Moreover, we are not persuaded that the impact on the administration of justice in those States that utilize the sort of burden-shifting presumptions involved in this case will be as devastating as respondent asserts. If the validity of such burden-shifting presumptions was as well settled in the States that have them as respondent asserts, then it is unlikely that prior to Mullaney many defense lawyers made appropriate objections to jury instructions incorporating those presumptions. Petitioner made one here. The North Carolina Supreme Court passed on the validity of the instructions anyway. The States, if they wish, may be able to insulate past convictions by enforcing the normal and valid rule that failure to object to a jury instruction is a waiver of any claim of error.
The entire rule provides as follows:
The petition for appeal shall contain assignments of error and the form, contents and length of the petition for appeal shall conform in all respects to the requirements of the appellant's opening brief. Error will not be sustained to any ruling below unless the objection was stated with reasonable certainty at the time of the ruling, except for good cause shown or to enable this Court to attain the ends of justice. Only errors assigned in the petition for appeal will be noticed by this Court and no error not so assigned will be admitted as a ground for reversal of a decision below. An assignment of error which merely states the judgment is contrary to the law and the evidence is not sufficient.
The court has also expressly invoked the procedural rule and stated why the exceptions do not apply in at least two appeals. See Reil v. Commonwealth, 210 Va. 369, 171 S.E.2d 162 (1969); Henson v. Commonwealth, 208 Va. 120, 155 S.E.2d 346 (1967)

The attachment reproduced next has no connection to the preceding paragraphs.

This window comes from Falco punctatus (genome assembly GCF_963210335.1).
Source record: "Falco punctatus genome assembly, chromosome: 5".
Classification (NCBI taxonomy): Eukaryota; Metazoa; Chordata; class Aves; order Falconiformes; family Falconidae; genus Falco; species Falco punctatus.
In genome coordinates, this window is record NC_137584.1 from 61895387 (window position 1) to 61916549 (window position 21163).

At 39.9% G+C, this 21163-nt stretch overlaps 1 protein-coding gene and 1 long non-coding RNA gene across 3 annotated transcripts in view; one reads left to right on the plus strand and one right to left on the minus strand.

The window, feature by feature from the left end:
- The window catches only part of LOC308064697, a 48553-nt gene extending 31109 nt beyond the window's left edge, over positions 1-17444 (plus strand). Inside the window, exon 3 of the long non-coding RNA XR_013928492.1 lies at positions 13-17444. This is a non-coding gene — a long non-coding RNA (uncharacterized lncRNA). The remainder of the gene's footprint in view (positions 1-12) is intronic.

Compare Engle v. Isaac, --- U.S. ----, ----, 102 S.Ct. 1558, 1568, 71 L.Ed.2d 783 (1982) (procedural bar strictly applied where petitioner failed to object to erroneous jury instruction in state court conviction in Ohio)
Tweety asserts that his case is similar to County Court of Ulster County v. Allen, 442 U.S. 140, 99 S.Ct. 2213, 60 L.Ed.2d 777 (1979) where the Supreme Court considered the merits of a habeas corpus petition even though the petitioners failed to make appropriate objections to the alleged errors challenged in the petition. In that case, however, the New York state contemporaneous objection rule was less strict than the Virginia rule at issue in this case. In its opinion the Supreme Court pointed out that: (1) New York generally allowed review of errors affecting fundamental constitutional rights, even when appropriate objections were not made; (2) the prosecution never argued to any state court that a procedural default had occurred; (3) the state appellate court's summary affirmance raised the inference that it accepted the trial court's decision on the merits; and (4) a careful review of the decision of the New York Court of Appeals indicated that the court probably ruled on the merits. None of these circumstances are present in this case; they sufficiently distinguish that case from this one
Wainwright v. Sykes, supra, provides an exception to the state procedural bar to federal habeas corpus relief for the petitioner who can show cause for failure to raise the alleged error at his state trial and prejudice resulting from such failure. Tweety does not argue that this exception applies here but rather, chooses to rely on his contention that the Wainwright v. Sykes bar does not apply in this case at all. We note, however, that after oral argument in this case, the Supreme Court reaffirmed its holding in Wainwright v. Sykes "that any prisoner bringing a constitutional claim to the federal courthouse after a state procedural default must demonstrate cause and actual prejudice before obtaining relief." Engle v. Isaac, --- U.S. ----, ----, 102 S.Ct. 1558, 1568, 71 L.Ed.2d 783 (1982). See also, U. S. v. Frady, --- U.S. ----, 102 S.Ct. 1584, 71 L.Ed.2d 816 (1982)